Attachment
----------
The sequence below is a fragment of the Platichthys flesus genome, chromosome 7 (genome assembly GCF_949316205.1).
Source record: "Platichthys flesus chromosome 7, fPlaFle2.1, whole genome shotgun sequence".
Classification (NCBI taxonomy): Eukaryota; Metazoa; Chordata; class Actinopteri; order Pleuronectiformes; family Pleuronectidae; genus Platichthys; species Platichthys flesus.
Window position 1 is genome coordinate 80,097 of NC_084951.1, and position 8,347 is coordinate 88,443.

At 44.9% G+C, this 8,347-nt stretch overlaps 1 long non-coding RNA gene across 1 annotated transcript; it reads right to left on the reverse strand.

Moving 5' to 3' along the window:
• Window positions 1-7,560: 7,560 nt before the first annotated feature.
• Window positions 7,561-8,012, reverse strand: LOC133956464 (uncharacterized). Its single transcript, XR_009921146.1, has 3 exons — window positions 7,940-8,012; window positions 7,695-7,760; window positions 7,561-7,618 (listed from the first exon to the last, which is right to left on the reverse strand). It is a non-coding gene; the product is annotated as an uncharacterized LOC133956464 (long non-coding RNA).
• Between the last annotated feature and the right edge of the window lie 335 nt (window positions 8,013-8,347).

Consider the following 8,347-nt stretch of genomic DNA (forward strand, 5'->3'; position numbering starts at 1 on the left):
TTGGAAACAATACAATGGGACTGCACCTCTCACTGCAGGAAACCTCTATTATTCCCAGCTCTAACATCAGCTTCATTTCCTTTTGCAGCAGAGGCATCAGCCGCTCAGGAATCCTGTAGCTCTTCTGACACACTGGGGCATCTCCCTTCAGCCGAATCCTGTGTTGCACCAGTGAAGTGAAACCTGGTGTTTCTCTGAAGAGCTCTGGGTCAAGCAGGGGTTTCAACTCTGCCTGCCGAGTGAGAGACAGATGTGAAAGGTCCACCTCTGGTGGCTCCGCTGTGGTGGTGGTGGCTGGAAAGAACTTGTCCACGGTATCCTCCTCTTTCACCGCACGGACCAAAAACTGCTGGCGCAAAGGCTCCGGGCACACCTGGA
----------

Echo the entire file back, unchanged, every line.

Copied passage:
The sequence below is a fragment of the Platichthys flesus genome, chromosome 7 (genome assembly GCF_949316205.1).
Source record: "Platichthys flesus chromosome 7, fPlaFle2.1, whole genome shotgun sequence".
Classification (NCBI taxonomy): Eukaryota; Metazoa; Chordata; class Actinopteri; order Pleuronectiformes; family Pleuronectidae; genus Platichthys; species Platichthys flesus.
Window position 1 is genome coordinate 80,097 of NC_084951.1, and position 8,347 is coordinate 88,443.

At 44.9% G+C, this 8,347-nt stretch overlaps 1 long non-coding RNA gene across 1 annotated transcript; it reads right to left on the reverse strand.

Moving 5' to 3' along the window:
• Window positions 1-7,560: 7,560 nt before the first annotated feature.
• Window positions 7,561-8,012, reverse strand: LOC133956464 (uncharacterized). Its single transcript, XR_009921146.1, has 3 exons — window positions 7,940-8,012; window positions 7,695-7,760; window positions 7,561-7,618 (listed from the first exon to the last, which is right to left on the reverse strand). It is a non-coding gene; the product is annotated as an uncharacterized LOC133956464 (long non-coding RNA).
• Between the last annotated feature and the right edge of the window lie 335 nt (window positions 8,013-8,347).

Consider the following 8,347-nt stretch of genomic DNA (forward strand, 5'->3'; position numbering starts at 1 on the left):
TTGGAAACAATACAATGGGACTGCACCTCTCACTGCAGGAAACCTCTATTATTCCCAGCTCTAACATCAGCTTCATTTCCTTTTGCAGCAGAGGCATCAGCCGCTCAGGAATCCTGTAGCTCTTCTGACACACTGGGGCATCTCCCTTCAGCCGAATCCTGTGTTGCACCAGTGAAGTGAAACCTGGTGTTTCTCTGAAGAGCTCTGGGTCAAGCAGGGGTTTCAACTCTGCCTGCCGAGTGAGAGACAGATGTGAAAGGTCCACCTCTGGTGGCTCCGCTGTGGTGGTGGTGGCTGGAAAGAACTTGTCCACGGTATCCTCCTCTTTCACCGCACGGACCAAAAACTGCTGGCGCAAAGGCTCCGGGCACACCTGGA